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Ballads

A Collection of Ballad Poems

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The ballad is at the intersection of poetry and song, from traditional folk ballads crystallizing out of the mists of the ancient oral tradition to modern literary ballads in which poets use the old narrative forms to retell traditional legends or to tell stories of their own. Here’s our collection of ballads:

Notes on the Evolution of Balladry—Traditional Ballads, Broadside Ballads and Literary Ballads
A ballad is simply a narrative poem or song, and there are many variations of balladry. Traditional folk ballads began with the anonymous wandering minstrels of the Middle Ages, who handed down stories and legends in these poem-songs, using a structure of stanzas and repeated refrains to remember, retell and embellish local tales. Many of these folk ballads were collected in the 17th and 18th centuries by scholars like Harvard professor Francis James Child and poets like Robert Burns and Sir Walter Scott. Two of the ballads in our collection are examples of this type of traditional ballad, anonymous retellings of local legends: the spooky fairy tale “Tam Lin” and “Lord Randall,” which reveals the story of a murder in the question-and-answer dialogue between a mother and son. Folk ballads also told love stories both tragic and happy, tales of religion and the supernatural, and recountings of historical events.

Most ballads are structured in short stanzas, often the quatrain form that has come to be known as “ballad measure”—alternating lines of iambic tetrameter (four stressed beats, da DUM da DUM da DUM da DUM) and iambic trimeter (three stressed beats, da DUM da DUM da DUM), rhyming the 2nd and 4th lines of each stanza. Other ballads combine the four lines into two, forming rhymed couplets of seven-stress lines that are sometimes called “fourteeners.” But “ballad” is a general type of poem, not necessarily a fixed poetic form, and many ballad poems take liberties with the ballad stanza, or abandon it altogether.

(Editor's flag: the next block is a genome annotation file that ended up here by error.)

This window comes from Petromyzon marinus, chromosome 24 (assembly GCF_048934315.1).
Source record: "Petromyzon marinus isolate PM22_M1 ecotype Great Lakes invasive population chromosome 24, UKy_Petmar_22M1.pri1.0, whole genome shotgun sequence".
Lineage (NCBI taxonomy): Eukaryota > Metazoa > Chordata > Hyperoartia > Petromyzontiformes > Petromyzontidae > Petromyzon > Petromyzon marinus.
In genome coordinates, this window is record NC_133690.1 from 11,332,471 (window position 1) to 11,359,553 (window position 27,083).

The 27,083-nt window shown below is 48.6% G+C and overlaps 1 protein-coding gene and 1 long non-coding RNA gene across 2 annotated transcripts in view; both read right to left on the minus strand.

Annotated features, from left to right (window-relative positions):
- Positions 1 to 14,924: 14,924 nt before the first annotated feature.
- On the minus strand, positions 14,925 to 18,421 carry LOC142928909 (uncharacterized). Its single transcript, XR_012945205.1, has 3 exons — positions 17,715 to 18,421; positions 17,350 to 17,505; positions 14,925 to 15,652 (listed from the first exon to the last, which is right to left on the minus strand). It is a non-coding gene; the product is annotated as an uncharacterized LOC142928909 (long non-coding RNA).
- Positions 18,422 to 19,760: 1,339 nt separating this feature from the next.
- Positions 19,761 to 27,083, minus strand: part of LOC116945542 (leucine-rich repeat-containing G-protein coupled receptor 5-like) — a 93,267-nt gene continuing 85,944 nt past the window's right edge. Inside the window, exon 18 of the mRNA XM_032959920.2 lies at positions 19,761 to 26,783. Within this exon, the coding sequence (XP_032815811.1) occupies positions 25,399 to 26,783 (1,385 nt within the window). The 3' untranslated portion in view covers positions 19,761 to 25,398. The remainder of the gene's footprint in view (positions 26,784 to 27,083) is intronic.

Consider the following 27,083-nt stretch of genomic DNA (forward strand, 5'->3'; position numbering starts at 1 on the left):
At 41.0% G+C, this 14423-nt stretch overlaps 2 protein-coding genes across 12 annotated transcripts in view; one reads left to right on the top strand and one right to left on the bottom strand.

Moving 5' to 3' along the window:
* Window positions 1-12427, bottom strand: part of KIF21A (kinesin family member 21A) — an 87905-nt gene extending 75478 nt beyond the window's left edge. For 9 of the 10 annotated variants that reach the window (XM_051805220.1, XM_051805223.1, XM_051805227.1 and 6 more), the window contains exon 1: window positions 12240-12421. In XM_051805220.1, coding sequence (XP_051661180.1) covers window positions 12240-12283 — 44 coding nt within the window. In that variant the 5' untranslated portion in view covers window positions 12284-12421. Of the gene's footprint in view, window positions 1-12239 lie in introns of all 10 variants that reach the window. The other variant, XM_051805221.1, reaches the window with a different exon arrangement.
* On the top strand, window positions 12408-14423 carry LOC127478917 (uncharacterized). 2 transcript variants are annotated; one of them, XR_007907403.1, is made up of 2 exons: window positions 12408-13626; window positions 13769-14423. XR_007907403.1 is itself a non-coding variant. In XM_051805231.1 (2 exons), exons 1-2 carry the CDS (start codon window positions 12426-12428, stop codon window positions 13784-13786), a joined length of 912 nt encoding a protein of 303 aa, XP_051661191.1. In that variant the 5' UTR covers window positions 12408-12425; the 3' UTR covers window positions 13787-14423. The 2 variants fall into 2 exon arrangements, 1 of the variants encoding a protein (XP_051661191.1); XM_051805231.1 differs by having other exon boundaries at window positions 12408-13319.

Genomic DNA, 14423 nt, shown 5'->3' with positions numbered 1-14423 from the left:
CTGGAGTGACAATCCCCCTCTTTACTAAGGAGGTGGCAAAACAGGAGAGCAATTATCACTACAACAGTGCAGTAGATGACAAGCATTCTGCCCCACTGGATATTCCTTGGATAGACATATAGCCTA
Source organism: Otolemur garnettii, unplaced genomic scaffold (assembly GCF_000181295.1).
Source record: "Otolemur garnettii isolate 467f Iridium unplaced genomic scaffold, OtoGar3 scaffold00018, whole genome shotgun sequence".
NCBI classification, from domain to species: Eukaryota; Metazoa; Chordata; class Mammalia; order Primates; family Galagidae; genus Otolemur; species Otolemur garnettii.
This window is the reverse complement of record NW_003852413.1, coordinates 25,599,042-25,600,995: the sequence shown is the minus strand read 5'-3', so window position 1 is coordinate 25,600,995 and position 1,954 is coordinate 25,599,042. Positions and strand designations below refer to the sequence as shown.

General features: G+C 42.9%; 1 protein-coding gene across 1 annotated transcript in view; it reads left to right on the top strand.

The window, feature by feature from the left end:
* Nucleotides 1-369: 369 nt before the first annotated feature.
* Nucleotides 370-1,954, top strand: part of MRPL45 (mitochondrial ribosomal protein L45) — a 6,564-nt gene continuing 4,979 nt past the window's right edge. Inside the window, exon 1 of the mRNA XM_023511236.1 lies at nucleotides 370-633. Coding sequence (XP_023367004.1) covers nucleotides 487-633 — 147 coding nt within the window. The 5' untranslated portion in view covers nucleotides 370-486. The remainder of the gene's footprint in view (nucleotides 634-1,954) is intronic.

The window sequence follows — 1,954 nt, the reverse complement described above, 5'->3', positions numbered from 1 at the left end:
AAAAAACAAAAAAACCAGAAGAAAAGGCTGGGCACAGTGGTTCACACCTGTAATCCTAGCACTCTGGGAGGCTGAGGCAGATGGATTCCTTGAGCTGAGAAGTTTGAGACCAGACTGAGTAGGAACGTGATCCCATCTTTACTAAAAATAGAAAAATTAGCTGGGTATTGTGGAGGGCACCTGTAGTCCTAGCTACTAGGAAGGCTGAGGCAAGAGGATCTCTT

After the 16th-century invention of inexpensive printing, ballads moved from the oral tradition onto newsprint. Broadside ballads were “poetry as news,” commenting on the events of the day—although many of the traditional folk ballads were also distributed as broadsides in print.

In the 18th and 19th centuries, Romantic and Victorian poets took hold of this folk-song form and wrote literary ballads, telling their own stories as Robert Burns did in “The Lass that Made the Bed to Me” and Christina Rossetti did in “Maude Clare”—or reimagining old legends, as Alfred, Lord Tennyson did with part of the Arthurian story in “The Lady of Shalott.” Ballads carry tales of tragic romance (Edgar Allan Poe’s “Annabel Lee”), of the honor of warriors (Rudyard Kipling’s “The Ballad of East and West”), of the despair of poverty (William Butler Yeats’ “The Ballad of Moll Magee”), of the secrets of brewing (Robert Louis Stevenson’s “Heather Ale: A Galloway Legend”), and of conversations across the divide between life and death (Thomas Hardy’s “Her Immortality”).... The combination of narrative propulsion, implied melody (ballads are often and very naturally set to music), and archetypal stories is irresistable.

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